Scripture: Acts 1:6-14 and John 17:1-11
Sermon: We are the answer to what Jesus prays for
The inner meaning of the story of the ascension of the risen Jesus to the right hand of God in the heavens is a challenge to understand.
Perhaps the Orthodox tradition of the divinization of humanity is helpful. Jesus' ascension is not just a reversal of the incarnation, by which he returns to the place whence he came (like the classic Western hero, whether it be Shane or the Pale Rider who at the end of the story rides off into the sun whence he came). Rather, it is a further stage in God's plan to redeem all creation, in which what is human is now itself elevated by Jesus to another level, and made to participate in God's plan and power in new and fuller ways.
Question: (How) do we feel ourselves part of the divine?
Also, Jesus is not experienced as "absent" from the disciples, even after his ascension to heaven. His name appears no less than 69 times as being present with them through the rest of the Book of Acts -- helping them to settle contentious questions that arise, guiding them in knowing their purpose and living out their mission, empowering them for work they do and miracles they perform.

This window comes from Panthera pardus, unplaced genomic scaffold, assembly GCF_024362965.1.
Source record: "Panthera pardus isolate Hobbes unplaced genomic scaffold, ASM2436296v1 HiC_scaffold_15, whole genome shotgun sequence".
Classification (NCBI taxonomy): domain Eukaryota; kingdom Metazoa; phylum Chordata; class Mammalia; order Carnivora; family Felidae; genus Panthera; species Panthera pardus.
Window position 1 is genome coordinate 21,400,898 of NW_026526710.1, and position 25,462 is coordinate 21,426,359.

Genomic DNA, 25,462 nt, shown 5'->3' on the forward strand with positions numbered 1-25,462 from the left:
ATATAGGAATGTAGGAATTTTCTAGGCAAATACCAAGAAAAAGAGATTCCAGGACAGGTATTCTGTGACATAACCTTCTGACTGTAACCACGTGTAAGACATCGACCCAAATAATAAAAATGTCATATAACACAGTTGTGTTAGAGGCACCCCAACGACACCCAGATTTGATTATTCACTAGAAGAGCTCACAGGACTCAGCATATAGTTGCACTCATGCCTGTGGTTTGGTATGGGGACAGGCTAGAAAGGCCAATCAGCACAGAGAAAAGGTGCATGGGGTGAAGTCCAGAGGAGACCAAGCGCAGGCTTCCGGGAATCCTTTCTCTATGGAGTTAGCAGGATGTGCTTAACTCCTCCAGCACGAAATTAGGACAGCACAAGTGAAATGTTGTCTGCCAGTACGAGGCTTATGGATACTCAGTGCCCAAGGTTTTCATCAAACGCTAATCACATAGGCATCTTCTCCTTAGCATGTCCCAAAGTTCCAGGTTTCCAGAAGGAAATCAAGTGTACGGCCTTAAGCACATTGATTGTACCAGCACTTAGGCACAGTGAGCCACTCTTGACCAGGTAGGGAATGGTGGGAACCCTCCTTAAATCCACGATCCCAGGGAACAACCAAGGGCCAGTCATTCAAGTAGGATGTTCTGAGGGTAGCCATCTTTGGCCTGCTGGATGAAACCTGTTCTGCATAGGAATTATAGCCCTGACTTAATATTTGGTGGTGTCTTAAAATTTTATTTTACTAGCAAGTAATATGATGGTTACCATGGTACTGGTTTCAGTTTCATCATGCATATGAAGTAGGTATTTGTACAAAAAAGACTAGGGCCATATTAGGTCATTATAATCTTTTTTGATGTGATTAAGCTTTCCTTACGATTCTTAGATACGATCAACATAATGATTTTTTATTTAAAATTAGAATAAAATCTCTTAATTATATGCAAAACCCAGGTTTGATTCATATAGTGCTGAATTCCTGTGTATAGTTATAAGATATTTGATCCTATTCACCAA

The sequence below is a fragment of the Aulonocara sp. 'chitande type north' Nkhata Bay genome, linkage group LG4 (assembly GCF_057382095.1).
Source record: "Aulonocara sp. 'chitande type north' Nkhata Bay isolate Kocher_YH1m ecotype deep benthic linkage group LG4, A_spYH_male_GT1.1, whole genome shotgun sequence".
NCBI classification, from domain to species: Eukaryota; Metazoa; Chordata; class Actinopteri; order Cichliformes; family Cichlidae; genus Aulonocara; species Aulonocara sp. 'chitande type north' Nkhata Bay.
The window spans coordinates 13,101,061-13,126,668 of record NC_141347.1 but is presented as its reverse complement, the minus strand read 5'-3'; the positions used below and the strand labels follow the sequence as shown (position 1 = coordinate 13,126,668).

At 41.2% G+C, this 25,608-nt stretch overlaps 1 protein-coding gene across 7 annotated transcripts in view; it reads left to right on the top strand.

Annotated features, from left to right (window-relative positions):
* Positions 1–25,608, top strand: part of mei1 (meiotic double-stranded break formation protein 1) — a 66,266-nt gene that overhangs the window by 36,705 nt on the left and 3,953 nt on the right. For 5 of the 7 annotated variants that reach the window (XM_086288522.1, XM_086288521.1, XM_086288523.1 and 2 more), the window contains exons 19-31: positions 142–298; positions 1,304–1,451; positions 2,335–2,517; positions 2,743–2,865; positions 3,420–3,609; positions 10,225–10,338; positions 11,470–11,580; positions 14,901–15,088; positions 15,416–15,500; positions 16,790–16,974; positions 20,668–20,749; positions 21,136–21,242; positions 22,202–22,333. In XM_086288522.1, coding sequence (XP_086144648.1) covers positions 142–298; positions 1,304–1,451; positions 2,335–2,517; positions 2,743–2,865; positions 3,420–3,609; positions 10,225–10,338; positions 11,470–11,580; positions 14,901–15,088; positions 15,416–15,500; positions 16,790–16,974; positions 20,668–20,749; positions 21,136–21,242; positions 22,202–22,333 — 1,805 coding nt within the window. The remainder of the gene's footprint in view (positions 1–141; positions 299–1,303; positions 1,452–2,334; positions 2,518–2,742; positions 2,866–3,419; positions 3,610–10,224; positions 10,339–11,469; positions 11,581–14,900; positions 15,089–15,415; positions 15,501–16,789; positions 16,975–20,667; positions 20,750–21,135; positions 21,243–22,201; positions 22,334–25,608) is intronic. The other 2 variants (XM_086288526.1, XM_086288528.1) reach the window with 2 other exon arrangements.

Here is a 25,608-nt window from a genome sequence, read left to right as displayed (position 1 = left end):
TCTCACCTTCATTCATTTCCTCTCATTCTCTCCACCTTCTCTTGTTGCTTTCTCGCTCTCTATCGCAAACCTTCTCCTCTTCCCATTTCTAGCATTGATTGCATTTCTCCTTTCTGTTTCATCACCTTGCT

Question: (How often) does the name of Jesus appear in our decisions, directions and actions as a church?
God's plan is not just for the restoration of Israel, but for the restoration of all creation to God's good purpose. According to the Gospel of John and the combined book of Luke-Acts, a) everything that has happened since the ascension of Jesus has been part of the unfolding of this purpose, and b) the church of Christ especially is called and empowered to bear witness to this unfolding in our time.
Question: (How) do we see and tell others around us about the unfolding of God's good purpose and the restoration of all creation in our time to God's good will?